DIY Pet Stairs With Handy Built-In Storage

Your dog will be able to reach snuggle heaven using this DIY staircase that has extra storage for toys.

If you’ve got small pets or if your friend is too old to make the leap onto the bed, this set of DIY steps is helpful, sturdy and easy to build. It fits a 24x36 inch rug perfectly so you can customize its look for any room in the house.

Photo by: Derek Trimble

Derek Trimble

Materials and Tools

  • jigsaw
  • circular saw (optional but helpful)
  • hammer or finish nailer
  • straight edge and tape measure
  • (1) 4x8x1/2 sheet of sanded plywood
  • (1) 1x3x6 pine board
  • (1) 1” x 8’ piece of flat trim moulding
  • wood glue
  • masking tape
  • (1) box 3/4” finish nails
  • 24x36 flat weave rug
  • 24x36 non-slip rug mat
  • paint and paint supplies
  • a small basket

Start With a 4x8 Sheet of Plywood

If you don’t have much workspace, most hardware stores will cut a sheet of plywood down for you. If you’re going to do it on your own, a circular saw makes life easier and it’s important to support your work properly. Here’s the cut list for all the pieces you’ll need:

Photo by: Derek Trimble

Derek Trimble

Mark Out a Corner on Both Sides

In order to make a simple pair of steps, you need to cut off the upper right corner of both sides. These plans call for the steps to have a 9” riser and a 12” tread so we'll make our cut accordingly. Measure 9" down from the top-right corner, then draw a line 12" to the left from that point (Image 1). Use a straight edge and make sure your line is 90° to the edge of the board. Once you’ve drawn that 12” line, you just need to draw a line 9” upward to the top of the board (Image 2). Again, do your best to make this line square so you’re making sharp right angles.

Making Your Cuts

If you’re using a circular saw to make your cuts, it’s a good idea to stop just short of the corner you've drawn (Image 1). Round blades tend to go farther than you’d expect, so stop early and finish your cuts with a small handsaw (Image 2). Tip: If you’re planning to use your jigsaw to make cuts, clamp a straightedge or a yardstick to your piece. A jigsaw has a habit of wandering and a small straight edge can save your project from bad cuts.

Reinforce the Base

Using your 1x3’s, frame the outer edges of your base plate. This gives you a generous edge to glue and nail your sides in place. You won’t see these unless you flip the stairs over, so it’s okay if it’s not perfect. Just make sure to use a generous amount of glue and nail everything together tightly.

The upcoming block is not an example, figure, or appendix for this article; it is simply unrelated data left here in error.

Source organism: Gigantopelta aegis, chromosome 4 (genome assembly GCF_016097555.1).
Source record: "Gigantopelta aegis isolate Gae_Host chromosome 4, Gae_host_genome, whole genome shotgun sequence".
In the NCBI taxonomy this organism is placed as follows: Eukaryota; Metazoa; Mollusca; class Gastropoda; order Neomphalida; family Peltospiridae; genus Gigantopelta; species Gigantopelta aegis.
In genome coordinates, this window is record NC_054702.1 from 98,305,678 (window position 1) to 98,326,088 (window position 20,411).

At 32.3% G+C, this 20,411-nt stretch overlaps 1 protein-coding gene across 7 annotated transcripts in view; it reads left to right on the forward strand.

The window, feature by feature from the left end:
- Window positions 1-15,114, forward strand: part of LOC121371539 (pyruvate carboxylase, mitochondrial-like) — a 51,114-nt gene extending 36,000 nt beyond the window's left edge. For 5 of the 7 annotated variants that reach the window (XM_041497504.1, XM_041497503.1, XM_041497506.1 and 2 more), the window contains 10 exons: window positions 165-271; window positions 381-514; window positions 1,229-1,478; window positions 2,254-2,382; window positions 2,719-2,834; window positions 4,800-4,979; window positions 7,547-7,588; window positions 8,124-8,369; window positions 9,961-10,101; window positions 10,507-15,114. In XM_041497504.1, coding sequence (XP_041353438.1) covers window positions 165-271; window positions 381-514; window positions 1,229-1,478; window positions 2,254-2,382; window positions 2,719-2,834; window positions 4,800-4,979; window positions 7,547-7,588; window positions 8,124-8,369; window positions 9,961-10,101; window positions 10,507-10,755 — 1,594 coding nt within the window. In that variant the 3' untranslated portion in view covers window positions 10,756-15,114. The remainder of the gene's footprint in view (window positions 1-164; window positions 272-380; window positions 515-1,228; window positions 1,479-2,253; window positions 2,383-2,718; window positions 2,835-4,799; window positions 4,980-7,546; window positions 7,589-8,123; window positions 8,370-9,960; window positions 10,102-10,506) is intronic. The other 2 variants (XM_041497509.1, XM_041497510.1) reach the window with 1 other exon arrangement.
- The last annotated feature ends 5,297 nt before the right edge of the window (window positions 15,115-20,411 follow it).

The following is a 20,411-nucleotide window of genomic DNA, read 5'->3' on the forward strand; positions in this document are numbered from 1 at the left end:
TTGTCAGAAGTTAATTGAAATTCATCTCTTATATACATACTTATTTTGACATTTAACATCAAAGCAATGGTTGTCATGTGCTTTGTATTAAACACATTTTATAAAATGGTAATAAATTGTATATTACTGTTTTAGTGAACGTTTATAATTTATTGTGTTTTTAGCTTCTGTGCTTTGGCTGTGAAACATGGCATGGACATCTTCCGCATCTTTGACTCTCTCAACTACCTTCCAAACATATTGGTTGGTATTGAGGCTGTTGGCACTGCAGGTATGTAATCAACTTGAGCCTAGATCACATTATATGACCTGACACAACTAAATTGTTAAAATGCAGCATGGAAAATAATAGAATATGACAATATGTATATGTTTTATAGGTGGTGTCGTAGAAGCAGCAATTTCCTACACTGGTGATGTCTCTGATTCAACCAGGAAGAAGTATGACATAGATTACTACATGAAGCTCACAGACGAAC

Photo by: Derek Trimble

Derek Trimble

Assemble the Sides

Set your baseplate on a flat surface like your garage floor or a workbench with the 1x3’s facing down. Run a bead of glue around one side and the back and stand up one side piece and the back side. Use painter's tape to hold the corners together to prevent the sides from falling down while you secure them with nails (Image 1). Drive nails around the bottom edges and the vertical corner (Image 2). Do this for the other side next, then allow 30 minutes for the glue to set.

Risers and Stairs

Run a bead of glue along the top edges where the stairs will go, then attach the two 12” stairs using finish nails (Image 1 and 2). Then roll your project onto its back, spread glue where the 9” risers will sit and nail them into place (Image 2 and 3). Give everything a few hours to fully dry, then move on to the next step.

Cut the Storage Hole

Draw a line 1-1/2” up from the bottom of one side, this is where the base is resting behind the side. You don’t want to cut the opening below that line (Image 1). Measure the storage container and layout your cut lines as shown below. Drill a hole inside each corner of your cut lines that’s big enough to accept your jigsaw blade (Image 2). Insert the jigsaw and cut toward the next hole, make a turn and repeat until you’ve cut out the entire hole (Image 3 and 4).

Time for Some Paint

If necessary, give all surfaces a light sanding before the paint, just make sure to wipe it down before painting or staining to remove any loose sawdust (Image 1). Once the paint is dry, flip the stairs over and add some felt or rubber pads to the bottom (Image 2) to protect your flooring.

Optional: Add Trim

If you painted a light color like we did, or you just don’t like the plywood edges you can tack some 1” trim around the edges to clean things up a bit and add a decorative finishing touch.

Photo by: Derek Trimble

Derek Trimble

Add the Non-Slip Pad and Rug

Cut the non-slip pad so it's slightly narrower than your stairs and to its correct length. Using aerosol spray adhesive or a few upholstery staples, attach the non-slip pad to the stairs and risers. Finally, add the flat-weave rug and fill the handy basket with a few of their favorite toys.

Photo by: Derek Trimble

Derek Trimble

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